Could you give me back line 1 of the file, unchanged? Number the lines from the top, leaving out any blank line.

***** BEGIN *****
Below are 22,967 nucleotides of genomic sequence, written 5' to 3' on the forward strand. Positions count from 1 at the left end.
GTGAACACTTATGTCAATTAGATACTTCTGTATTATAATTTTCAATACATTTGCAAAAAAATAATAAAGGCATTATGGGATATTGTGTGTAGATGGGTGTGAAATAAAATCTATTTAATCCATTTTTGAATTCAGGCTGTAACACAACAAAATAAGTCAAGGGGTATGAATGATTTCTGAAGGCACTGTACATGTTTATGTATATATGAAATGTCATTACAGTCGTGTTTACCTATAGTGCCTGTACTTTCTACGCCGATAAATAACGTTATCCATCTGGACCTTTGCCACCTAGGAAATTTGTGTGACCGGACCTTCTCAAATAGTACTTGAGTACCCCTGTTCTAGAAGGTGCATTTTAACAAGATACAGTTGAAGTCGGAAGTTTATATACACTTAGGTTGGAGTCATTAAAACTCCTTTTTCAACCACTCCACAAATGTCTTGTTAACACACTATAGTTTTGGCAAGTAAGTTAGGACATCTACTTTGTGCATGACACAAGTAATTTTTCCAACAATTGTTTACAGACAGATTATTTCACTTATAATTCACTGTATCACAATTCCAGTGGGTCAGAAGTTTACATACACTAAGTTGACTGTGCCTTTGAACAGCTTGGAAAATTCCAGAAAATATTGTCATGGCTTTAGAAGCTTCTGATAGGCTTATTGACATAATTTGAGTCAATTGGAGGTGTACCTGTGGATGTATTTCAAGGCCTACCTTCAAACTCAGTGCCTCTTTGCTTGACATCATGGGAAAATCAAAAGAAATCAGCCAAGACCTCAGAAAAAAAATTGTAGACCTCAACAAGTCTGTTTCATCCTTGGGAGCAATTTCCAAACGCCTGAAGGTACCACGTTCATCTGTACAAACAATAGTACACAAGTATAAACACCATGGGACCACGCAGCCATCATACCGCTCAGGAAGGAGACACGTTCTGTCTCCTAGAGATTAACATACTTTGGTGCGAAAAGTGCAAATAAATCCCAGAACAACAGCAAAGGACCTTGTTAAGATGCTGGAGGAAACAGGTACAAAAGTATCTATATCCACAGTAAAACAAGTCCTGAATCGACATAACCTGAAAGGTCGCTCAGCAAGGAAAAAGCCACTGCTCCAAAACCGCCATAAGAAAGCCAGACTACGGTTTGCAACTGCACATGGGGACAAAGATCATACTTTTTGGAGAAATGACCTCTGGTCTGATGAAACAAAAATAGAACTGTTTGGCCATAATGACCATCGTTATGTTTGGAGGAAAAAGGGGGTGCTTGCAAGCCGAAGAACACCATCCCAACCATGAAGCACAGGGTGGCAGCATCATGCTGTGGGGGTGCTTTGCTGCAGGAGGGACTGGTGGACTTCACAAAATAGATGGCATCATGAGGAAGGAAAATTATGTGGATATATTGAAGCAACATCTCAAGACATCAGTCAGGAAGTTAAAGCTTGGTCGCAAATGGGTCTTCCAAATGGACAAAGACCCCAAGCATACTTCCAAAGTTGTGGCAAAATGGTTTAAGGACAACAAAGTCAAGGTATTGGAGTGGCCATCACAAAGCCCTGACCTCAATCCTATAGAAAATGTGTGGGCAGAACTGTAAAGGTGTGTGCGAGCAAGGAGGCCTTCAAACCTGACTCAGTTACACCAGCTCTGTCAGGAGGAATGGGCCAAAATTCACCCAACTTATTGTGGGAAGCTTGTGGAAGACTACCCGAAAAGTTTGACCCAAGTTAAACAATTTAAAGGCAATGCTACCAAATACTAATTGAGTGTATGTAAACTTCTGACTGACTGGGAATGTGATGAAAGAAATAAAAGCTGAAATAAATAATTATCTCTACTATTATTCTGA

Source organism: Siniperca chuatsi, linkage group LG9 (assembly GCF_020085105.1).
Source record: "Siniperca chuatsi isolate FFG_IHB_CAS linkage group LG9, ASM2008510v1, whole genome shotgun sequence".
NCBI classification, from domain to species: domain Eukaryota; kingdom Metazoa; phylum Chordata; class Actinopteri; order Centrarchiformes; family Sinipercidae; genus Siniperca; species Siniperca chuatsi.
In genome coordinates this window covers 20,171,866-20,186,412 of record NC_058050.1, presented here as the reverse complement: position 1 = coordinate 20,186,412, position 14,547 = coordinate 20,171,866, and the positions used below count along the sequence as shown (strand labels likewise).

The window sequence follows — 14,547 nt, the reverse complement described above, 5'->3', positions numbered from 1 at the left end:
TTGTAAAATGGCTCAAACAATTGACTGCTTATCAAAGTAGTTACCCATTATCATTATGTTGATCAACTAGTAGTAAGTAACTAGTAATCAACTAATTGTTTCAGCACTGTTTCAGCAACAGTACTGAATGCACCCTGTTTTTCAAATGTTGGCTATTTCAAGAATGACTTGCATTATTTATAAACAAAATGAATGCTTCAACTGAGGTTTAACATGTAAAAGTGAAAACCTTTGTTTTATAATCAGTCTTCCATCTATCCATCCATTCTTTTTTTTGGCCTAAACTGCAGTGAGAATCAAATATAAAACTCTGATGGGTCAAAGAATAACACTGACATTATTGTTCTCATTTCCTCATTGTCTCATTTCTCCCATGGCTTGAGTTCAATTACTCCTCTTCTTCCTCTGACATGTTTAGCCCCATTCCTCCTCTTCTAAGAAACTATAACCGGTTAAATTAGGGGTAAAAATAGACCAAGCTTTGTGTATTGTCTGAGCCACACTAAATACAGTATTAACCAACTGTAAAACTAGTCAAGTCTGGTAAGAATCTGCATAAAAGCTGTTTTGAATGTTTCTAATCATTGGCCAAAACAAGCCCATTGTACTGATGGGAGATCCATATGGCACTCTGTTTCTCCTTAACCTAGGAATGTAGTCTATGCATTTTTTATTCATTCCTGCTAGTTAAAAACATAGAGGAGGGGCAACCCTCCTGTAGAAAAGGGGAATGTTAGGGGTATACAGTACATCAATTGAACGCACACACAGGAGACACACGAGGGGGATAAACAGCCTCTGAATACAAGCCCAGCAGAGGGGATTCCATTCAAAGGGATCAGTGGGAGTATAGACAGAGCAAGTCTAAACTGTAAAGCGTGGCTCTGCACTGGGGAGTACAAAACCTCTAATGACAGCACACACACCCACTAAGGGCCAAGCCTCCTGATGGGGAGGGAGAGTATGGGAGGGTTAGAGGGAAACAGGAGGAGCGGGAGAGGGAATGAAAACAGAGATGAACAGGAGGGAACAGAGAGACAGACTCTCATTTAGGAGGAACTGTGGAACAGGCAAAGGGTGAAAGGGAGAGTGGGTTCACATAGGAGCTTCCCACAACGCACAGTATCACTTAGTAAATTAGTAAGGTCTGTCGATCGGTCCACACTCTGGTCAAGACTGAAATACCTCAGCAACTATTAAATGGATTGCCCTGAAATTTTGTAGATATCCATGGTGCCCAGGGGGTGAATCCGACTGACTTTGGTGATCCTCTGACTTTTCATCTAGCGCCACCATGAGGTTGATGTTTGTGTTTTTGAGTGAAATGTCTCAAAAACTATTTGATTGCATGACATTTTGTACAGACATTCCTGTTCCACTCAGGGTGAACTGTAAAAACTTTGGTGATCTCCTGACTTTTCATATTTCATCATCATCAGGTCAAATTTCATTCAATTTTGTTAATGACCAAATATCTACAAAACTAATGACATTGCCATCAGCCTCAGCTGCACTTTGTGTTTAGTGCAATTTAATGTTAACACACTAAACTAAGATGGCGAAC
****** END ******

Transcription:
Below are 22,967 nucleotides of genomic sequence, written 5' to 3' on the forward strand. Positions count from 1 at the left end.